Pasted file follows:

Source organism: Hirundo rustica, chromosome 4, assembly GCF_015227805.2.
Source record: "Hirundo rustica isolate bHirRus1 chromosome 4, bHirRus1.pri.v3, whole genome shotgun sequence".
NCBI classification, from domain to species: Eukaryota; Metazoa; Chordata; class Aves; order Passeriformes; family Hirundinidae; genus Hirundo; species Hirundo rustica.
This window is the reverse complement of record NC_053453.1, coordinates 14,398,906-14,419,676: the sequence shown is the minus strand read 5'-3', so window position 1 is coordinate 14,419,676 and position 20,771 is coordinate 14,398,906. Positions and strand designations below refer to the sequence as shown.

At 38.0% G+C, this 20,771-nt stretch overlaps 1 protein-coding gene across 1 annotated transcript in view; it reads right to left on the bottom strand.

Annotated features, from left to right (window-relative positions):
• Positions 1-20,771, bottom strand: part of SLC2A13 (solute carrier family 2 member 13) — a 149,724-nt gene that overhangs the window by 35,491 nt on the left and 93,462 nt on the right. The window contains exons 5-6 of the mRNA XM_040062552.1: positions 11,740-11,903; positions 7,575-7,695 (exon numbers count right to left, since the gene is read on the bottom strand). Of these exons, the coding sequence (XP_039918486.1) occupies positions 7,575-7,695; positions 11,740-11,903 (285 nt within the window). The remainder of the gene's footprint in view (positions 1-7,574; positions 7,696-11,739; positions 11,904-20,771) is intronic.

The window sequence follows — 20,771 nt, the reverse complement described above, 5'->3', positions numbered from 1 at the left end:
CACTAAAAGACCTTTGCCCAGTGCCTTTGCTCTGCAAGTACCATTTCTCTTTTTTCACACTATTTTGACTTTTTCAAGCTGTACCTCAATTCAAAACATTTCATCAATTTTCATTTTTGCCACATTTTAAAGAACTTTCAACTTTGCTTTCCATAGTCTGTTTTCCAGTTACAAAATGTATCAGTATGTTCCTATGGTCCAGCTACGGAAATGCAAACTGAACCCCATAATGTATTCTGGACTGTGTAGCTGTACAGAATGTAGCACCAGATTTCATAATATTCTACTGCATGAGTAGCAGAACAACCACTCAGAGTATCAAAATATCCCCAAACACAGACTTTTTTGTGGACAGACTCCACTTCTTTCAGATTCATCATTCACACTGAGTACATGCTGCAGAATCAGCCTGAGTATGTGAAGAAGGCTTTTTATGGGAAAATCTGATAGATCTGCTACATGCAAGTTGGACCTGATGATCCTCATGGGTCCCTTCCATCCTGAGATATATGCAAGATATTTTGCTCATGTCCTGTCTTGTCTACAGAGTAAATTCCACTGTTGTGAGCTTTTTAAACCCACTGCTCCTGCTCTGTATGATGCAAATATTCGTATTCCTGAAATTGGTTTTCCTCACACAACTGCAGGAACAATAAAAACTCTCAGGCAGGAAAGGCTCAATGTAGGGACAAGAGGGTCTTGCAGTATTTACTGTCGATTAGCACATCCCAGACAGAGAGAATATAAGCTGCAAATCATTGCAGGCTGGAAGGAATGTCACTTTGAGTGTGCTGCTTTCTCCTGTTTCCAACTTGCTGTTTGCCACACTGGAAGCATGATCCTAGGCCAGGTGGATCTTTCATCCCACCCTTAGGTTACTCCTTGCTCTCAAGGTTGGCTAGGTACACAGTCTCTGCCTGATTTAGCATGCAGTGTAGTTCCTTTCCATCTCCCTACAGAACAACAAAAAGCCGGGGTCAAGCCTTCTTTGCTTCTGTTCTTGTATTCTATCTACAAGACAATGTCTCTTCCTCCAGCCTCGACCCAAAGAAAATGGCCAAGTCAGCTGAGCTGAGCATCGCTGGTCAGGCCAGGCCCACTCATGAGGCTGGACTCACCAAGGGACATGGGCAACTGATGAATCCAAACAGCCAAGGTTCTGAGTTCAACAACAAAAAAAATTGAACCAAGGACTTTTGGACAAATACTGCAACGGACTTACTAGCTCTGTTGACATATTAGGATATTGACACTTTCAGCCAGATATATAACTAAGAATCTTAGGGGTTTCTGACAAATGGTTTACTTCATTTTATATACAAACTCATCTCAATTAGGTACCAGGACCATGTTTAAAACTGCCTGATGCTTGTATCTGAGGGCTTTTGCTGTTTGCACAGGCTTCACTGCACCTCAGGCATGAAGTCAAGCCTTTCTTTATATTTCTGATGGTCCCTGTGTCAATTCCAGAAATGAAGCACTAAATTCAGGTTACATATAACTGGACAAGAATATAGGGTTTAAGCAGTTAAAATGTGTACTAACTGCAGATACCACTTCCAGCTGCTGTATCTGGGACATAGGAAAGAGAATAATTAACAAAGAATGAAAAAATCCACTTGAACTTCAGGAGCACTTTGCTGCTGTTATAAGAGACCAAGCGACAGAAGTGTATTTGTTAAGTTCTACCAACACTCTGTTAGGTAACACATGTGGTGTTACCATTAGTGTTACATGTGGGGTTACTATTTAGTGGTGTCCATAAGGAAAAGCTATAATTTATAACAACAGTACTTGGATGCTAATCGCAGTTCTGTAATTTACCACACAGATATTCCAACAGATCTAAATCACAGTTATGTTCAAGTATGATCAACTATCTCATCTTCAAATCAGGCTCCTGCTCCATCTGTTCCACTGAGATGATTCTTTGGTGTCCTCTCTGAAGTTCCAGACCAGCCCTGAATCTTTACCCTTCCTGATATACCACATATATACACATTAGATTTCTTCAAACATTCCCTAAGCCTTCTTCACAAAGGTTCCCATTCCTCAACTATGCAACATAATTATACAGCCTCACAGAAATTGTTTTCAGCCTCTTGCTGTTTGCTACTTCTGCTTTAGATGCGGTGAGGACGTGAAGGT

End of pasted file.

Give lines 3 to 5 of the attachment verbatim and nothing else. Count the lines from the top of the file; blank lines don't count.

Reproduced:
NCBI classification, from domain to species: Eukaryota; Metazoa; Chordata; class Aves; order Passeriformes; family Hirundinidae; genus Hirundo; species Hirundo rustica.
This window is the reverse complement of record NC_053453.1, coordinates 14,398,906-14,419,676: the sequence shown is the minus strand read 5'-3', so window position 1 is coordinate 14,419,676 and position 20,771 is coordinate 14,398,906. Positions and strand designations below refer to the sequence as shown.

At 38.0% G+C, this 20,771-nt stretch overlaps 1 protein-coding gene across 1 annotated transcript in view; it reads right to left on the bottom strand.